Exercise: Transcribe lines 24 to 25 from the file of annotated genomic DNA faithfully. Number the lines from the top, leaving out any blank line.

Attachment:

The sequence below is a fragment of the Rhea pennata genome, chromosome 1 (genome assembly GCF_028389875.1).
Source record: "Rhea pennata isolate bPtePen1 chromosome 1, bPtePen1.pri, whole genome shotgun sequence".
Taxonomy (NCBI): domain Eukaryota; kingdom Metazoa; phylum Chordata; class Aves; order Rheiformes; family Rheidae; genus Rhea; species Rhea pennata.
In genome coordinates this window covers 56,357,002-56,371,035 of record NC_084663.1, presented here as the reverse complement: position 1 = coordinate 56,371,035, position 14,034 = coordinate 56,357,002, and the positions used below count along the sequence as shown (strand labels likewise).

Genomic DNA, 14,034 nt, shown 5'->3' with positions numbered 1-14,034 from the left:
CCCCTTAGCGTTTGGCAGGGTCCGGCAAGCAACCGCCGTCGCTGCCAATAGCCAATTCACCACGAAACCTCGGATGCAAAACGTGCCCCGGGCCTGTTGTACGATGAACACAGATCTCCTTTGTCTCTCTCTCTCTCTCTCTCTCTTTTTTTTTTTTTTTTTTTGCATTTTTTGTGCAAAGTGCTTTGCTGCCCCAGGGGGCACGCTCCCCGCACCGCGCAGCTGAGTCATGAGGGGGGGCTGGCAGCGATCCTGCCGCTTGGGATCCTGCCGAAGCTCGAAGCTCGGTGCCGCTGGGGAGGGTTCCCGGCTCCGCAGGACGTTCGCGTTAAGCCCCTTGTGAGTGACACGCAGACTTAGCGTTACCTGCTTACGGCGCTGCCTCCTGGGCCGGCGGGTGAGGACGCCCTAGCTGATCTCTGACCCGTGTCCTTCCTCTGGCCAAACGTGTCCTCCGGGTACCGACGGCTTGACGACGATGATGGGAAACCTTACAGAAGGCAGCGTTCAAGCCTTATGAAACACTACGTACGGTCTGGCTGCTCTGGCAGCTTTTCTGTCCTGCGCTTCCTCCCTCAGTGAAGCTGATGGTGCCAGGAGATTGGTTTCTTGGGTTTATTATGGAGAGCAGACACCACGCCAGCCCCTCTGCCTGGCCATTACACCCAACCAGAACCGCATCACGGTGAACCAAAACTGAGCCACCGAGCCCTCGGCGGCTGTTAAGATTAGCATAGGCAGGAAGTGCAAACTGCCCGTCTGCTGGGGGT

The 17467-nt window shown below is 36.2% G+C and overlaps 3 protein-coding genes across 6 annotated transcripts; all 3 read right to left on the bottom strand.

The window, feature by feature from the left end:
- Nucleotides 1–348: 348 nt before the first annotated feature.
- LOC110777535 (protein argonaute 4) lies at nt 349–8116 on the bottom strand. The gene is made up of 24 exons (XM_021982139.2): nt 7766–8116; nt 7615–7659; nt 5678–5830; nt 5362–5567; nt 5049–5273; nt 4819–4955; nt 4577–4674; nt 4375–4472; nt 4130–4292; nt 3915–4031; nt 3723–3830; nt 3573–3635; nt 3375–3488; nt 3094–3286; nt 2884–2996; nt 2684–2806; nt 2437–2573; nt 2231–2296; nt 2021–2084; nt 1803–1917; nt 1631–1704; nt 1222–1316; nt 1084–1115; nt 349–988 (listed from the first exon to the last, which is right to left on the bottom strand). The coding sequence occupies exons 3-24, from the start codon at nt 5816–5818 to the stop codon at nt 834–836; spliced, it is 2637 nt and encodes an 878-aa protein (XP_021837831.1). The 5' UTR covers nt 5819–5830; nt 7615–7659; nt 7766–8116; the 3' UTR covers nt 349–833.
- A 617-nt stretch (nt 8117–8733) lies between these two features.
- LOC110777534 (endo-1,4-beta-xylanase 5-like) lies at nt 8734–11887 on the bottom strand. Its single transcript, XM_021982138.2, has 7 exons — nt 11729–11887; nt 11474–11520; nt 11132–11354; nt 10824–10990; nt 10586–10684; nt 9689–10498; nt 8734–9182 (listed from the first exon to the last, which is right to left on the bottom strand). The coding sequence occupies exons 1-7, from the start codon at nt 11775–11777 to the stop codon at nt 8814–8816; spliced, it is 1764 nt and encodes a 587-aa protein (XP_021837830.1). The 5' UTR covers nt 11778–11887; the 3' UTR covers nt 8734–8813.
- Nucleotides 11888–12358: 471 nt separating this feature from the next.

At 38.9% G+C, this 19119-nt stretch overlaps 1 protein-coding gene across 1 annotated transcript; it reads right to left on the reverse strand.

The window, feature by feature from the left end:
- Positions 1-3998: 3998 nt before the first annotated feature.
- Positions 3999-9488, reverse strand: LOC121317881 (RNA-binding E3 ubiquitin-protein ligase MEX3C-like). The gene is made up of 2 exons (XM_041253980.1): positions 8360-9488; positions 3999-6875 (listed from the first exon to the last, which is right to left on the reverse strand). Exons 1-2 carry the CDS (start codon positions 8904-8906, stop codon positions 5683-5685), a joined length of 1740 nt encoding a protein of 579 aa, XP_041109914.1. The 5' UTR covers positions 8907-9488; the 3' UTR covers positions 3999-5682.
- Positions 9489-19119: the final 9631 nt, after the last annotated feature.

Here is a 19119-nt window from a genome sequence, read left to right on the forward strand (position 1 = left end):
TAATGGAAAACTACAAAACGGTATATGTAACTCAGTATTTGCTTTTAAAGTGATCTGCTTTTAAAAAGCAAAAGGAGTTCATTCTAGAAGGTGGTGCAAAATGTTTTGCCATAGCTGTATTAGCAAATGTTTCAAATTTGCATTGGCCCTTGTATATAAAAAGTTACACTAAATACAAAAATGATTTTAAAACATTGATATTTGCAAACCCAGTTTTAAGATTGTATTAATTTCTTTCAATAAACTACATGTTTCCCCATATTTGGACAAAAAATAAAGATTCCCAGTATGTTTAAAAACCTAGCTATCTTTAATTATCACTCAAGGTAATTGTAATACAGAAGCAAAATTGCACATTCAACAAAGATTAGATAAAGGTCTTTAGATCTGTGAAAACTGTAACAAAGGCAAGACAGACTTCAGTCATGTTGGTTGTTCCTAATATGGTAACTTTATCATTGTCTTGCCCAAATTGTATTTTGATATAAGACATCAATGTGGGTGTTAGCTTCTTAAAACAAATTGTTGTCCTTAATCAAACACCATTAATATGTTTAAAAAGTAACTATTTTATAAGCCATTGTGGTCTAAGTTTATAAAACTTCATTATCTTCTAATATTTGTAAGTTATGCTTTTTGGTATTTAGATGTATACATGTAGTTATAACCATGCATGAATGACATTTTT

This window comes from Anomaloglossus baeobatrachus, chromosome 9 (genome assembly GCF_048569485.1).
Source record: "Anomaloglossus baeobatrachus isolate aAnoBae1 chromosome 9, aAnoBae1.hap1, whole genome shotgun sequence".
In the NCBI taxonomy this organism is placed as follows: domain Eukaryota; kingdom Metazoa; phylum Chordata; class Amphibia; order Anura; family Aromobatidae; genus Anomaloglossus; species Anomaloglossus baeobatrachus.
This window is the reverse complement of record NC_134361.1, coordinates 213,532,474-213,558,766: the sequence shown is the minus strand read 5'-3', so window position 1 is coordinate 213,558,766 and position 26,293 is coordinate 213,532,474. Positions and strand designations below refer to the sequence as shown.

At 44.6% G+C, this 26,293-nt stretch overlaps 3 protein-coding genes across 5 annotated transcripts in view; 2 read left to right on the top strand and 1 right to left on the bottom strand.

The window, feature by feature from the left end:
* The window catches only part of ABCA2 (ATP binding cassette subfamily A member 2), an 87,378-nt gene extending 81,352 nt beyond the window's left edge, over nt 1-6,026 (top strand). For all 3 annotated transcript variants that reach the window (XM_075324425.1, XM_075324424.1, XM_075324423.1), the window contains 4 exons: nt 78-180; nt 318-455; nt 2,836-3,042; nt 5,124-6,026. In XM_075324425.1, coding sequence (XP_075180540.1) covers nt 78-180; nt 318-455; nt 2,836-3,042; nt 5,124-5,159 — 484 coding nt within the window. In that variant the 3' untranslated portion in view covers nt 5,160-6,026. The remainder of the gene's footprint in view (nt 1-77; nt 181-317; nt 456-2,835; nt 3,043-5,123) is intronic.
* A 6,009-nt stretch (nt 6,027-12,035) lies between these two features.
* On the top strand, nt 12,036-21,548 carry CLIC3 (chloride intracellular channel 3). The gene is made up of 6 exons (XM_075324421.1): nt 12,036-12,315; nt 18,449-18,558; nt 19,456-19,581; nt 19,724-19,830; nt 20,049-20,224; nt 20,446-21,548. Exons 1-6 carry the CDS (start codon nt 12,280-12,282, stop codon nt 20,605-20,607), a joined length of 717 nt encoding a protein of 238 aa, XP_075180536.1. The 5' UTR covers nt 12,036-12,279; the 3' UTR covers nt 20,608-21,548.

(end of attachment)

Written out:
This window is the reverse complement of record NC_134361.1, coordinates 213,532,474-213,558,766: the sequence shown is the minus strand read 5'-3', so window position 1 is coordinate 213,558,766 and position 26,293 is coordinate 213,532,474. Positions and strand designations below refer to the sequence as shown.

At 44.6% G+C, this 26,293-nt stretch overlaps 3 protein-coding genes across 5 annotated transcripts in view; 2 read left to right on the top strand and 1 right to left on the bottom strand.